About Nate Hoffelder (11598 Articles)
Nate Hoffelder is the founder and editor of The Digital Reader:"I've been into reading ebooks since forever, but I only got my first ereader in July 2007. Everything quickly spiraled out of control from there. Before I started this blog in January 2010 I covered ebooks, ebook readers, and digital publishing for about 2 years as a part of MobileRead Forums. It's a great community, and being a member is a joy. But I thought I could make something out of how I covered the news for MobileRead, so I started this blog."

13 Comments on That Sweet & Low eBook is Only the Tip of the Sponsored Content Iceberg

  1. Hm, I thought product placement in novels was already common. So many iPods, iPhones, and iPads when generic device terms would work just as well and keep the story from becoming dated as the years go by. I guess the authors are just huge fans or something.

    • Exactly. There are so many examples, such as Millenium’s Lisbeth macbook, Penderghast macbook, or Stephanie Plum cars, ipods and iphones in other books. Even in sci fi books I have already spotted product placements, I think in was in the Culture series.
      The only change seems to be that the said placement becomes more and more intrusive and interferes with the story.

      • Thanks for the confirmation. I hadn’t seen product placement in books before – or at least I can’t recall any examples.

      • The Macbook does stand out in the Millenium trilogy… but ipods and iphones are ubiquitous. You might as well criticize writers for saying “kleenex” instead of paper tissue.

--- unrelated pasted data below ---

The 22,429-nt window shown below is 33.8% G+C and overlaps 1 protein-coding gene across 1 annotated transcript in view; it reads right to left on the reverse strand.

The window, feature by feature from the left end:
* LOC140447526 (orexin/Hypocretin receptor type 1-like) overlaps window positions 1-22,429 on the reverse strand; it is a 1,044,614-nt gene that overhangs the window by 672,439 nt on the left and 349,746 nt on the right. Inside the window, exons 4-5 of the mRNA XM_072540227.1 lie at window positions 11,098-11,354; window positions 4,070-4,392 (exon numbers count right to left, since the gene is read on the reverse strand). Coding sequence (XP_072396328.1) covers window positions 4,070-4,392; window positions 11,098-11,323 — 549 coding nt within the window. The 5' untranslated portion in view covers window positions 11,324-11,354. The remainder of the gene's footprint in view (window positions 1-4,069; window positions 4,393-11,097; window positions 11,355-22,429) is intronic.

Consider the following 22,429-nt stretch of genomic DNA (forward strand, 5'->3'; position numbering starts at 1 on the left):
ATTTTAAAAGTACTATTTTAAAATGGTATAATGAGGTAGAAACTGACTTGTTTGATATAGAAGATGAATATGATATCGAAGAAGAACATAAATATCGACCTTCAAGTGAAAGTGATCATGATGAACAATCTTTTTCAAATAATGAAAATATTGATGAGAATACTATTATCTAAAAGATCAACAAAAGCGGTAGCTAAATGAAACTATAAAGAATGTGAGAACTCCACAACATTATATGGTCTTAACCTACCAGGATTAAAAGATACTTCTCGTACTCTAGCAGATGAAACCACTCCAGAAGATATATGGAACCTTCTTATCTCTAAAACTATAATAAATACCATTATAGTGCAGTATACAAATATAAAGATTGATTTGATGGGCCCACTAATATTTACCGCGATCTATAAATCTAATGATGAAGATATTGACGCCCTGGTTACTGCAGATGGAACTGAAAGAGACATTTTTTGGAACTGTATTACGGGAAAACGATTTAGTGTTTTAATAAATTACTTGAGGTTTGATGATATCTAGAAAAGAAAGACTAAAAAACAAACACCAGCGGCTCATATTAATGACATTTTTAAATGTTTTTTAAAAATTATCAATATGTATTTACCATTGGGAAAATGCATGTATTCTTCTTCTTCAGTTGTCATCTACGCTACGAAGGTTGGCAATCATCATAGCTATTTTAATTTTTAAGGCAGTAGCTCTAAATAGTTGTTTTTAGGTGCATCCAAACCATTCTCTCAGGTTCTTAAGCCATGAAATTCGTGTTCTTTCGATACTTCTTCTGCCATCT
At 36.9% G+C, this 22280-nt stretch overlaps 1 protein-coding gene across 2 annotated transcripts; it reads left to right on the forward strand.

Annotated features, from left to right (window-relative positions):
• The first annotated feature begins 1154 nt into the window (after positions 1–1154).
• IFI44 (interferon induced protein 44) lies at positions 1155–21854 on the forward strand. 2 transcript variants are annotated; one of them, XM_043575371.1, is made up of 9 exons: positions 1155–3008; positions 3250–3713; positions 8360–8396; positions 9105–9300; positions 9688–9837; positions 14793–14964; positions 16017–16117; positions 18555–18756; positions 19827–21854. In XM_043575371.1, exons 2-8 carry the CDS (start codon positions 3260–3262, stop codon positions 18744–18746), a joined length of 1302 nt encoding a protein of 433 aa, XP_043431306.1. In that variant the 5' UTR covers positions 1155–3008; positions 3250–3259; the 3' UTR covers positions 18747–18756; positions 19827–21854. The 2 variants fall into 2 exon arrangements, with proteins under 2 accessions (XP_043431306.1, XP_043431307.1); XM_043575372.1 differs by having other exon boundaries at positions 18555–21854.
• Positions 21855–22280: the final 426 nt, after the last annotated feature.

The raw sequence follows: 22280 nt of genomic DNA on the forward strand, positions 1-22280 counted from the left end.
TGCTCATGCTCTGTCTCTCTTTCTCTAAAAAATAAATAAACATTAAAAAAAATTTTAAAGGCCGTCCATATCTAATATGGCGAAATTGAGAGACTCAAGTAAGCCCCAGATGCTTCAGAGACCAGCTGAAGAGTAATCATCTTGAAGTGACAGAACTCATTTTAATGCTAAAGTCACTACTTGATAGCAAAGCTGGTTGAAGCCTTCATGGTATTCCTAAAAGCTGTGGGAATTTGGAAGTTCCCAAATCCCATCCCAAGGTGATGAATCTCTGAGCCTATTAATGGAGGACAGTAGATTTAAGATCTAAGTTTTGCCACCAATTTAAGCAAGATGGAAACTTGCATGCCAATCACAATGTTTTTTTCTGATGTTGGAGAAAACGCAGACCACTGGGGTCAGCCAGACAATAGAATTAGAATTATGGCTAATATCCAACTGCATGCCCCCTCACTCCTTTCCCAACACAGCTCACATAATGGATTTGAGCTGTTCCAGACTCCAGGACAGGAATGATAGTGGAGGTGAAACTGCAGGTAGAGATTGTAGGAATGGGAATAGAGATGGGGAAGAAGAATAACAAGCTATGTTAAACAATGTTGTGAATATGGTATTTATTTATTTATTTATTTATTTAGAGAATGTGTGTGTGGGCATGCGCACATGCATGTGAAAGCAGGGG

The Culture series has no product placement. It is set in the far future and has no products even vaguely resembling the stuff in our lives.

        • Well, the far future, if you exclude “The State of Art” which happens mostly in the seventies on earth, so many brands in this one.
          About product placement enabled sci fi, the Blue Ant series are a fine example too…

      • Mentioning a product name is surely different from receiving payment to include a product in your book. How do you know they received money for simply mentioning a character was using a MacBook?

        Writing about a character listening to their iPod doesn’t necessarily mean they got payment from Apple to write that. In movies and TV it’s more blatant, to the point that in a lot of TV clips I see from the states, non-sponsored brands are blurred out. And if you do notice a brand in a movie you can bet the brand paid for that shot.

        I’d be interested to know where product placement as actually happened. As though I’m not apposed to brands and writers having an arrangement, I’d like to know when it was happening, like this sweet n low example.

        • For an ipod, as it’s pretty come to mean “mp3 player”, but come on, no one says “MacBook” instead of “laptop”.
          I mean, one can easily differentiate when a brand is used to improve the description, like in “the man was driving a Lamborghini”, or a big GM pickup, from usage where the man is using his MacBook, then typing on his MacBook, or buying a MacBook to replace his old and crumbling computer.